You can also typically find a list of references cited by the examiner (see yellow arrow), which will give you a list of patent references that you should take a look at.  You might be able to dismiss them relatively quickly, and these lists are not as helpful sometimes as the prior art actually used, but if you want to get a good feel for what the art is that the patent examiner is likely to find you want to take a look at these lists.

Not shown here, but sometimes helpful, is an Information Disclosure Statement or an IDS.  In fact, there can be many Information Disclosure Statements filed during the life of a patent application.  This is the patent applicant telling the patent examiner of prior art they know about and believe to be material to one extent or another.  Again, not likely as helpful as a Non-Final Rejection or Final Rejection, but worth looking at if you find it in the Image File Wrapper.

The patent process can be an expensive process.  You absolutely want to find whatever prior art you can on your own early in the process.  By finding prior art on your own you save money and might save yourself a good deal of time by not pursuing a path that seems fruitless.  As things progress you should have a professional patent search done with a patent attorney or patent agent giving you at least an opinion on patentability, and hopefully a detailed assessment explaining the likelihood of obtaining a patent and what can realistically be expected to be achieved.  But for starters, as you are doing your do diligence you absolutely should look and find whatever you can.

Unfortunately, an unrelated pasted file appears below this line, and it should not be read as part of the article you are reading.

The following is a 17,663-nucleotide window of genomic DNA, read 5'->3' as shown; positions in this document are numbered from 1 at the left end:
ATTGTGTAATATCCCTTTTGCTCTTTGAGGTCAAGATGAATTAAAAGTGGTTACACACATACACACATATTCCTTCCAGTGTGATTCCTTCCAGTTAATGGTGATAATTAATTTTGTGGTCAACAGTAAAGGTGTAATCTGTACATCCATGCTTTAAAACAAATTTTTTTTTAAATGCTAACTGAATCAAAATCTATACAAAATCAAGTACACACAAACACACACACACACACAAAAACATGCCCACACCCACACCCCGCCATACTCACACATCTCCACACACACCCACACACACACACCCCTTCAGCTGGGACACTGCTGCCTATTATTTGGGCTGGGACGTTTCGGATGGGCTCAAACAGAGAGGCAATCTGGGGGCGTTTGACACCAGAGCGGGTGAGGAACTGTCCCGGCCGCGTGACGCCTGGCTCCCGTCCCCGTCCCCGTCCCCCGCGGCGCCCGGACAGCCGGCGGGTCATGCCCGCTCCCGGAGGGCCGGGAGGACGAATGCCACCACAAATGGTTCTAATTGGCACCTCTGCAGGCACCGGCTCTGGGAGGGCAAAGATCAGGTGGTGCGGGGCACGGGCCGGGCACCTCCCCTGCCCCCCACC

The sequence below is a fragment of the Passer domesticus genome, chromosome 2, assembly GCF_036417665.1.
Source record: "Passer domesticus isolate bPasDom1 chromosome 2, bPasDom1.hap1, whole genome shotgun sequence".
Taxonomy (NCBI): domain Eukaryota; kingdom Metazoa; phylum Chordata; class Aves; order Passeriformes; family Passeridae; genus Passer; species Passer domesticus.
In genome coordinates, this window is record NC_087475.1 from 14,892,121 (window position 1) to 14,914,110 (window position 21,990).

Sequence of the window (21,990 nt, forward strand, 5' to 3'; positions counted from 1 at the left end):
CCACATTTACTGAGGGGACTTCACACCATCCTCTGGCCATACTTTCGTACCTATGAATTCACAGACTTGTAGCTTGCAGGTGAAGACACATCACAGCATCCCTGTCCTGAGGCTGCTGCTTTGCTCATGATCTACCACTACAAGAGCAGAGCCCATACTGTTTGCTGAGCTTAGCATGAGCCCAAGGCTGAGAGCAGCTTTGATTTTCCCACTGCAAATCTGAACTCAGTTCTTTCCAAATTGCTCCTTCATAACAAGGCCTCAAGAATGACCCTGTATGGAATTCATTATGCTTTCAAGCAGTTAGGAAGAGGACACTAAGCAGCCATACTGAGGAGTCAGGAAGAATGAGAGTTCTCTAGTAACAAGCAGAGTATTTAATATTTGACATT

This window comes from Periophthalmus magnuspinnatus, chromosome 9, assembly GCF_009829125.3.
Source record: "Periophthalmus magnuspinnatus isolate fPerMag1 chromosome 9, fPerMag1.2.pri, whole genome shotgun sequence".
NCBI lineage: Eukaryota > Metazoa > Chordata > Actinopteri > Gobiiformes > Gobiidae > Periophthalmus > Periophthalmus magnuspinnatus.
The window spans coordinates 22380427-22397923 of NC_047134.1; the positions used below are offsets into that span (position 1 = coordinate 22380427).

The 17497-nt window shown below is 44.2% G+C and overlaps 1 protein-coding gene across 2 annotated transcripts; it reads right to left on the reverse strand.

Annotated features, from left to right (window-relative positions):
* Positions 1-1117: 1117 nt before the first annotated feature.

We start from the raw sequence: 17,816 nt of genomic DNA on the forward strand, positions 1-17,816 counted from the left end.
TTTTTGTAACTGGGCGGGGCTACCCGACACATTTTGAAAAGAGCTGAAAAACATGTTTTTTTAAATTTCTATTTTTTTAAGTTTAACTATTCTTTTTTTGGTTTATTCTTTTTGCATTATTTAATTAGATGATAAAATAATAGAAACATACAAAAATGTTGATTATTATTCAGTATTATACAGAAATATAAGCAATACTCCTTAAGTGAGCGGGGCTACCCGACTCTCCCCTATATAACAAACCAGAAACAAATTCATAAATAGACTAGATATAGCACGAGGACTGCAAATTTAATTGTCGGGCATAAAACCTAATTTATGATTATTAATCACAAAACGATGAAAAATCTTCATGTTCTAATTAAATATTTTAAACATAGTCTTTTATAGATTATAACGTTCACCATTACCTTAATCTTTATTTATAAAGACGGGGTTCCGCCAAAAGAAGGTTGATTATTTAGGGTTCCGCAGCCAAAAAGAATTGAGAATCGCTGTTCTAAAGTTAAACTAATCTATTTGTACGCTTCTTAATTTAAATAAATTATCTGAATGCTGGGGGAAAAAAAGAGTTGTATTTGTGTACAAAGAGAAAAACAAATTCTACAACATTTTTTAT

The Author

Gene Quinn

Gene Quinn Gene Quinn is a patent attorney and the founder of IPWatchdog.com. He is also a principal lecturer in the PLI Patent Bar Review Course and an attorney with Widerman & Malek.

Gene’s particular specialty as a patent attorney is in the area of strategic patent consulting, patent application drafting and patent prosecution. He has worked with independent inventors and start-up businesses in a variety of different technology fields, but specializes in software, systems and electronics.

is admitted to practice law in New Hampshire, is a Registered Patent Attorney licensed to practice before the United States Patent Office and is also admitted to practice before the United States Court of Appeals for the Federal Circuit.

Gene is a graduate of Franklin Pierce Law Center and holds both a J.D. and an LL.M. Prior to law school he graduated from Rutgers University with a B.S. in Electrical Engineering.

You can contact Gene via e-mail.

Warning & Disclaimer: The pages, articles and comments on IPWatchdog.com do not constitute legal advice, nor do they create any attorney-client relationship. The articles published express the personal opinion and views of the author and should not be attributed to the author’s employer, clients or the sponsors of IPWatchdog.com. Read more.

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There are currently 1 Comment comments.

  1. Mark Nowotarski August 23, 2010 5:04 pm

    Lately I’ve been gaining a greater appreciation for the value of class/subclass searching. This is a great way to search very early patents (e.g. 19th century) which can be quite important for mechanical inventions (e.g. sports equipment, consumer packaging, etc.)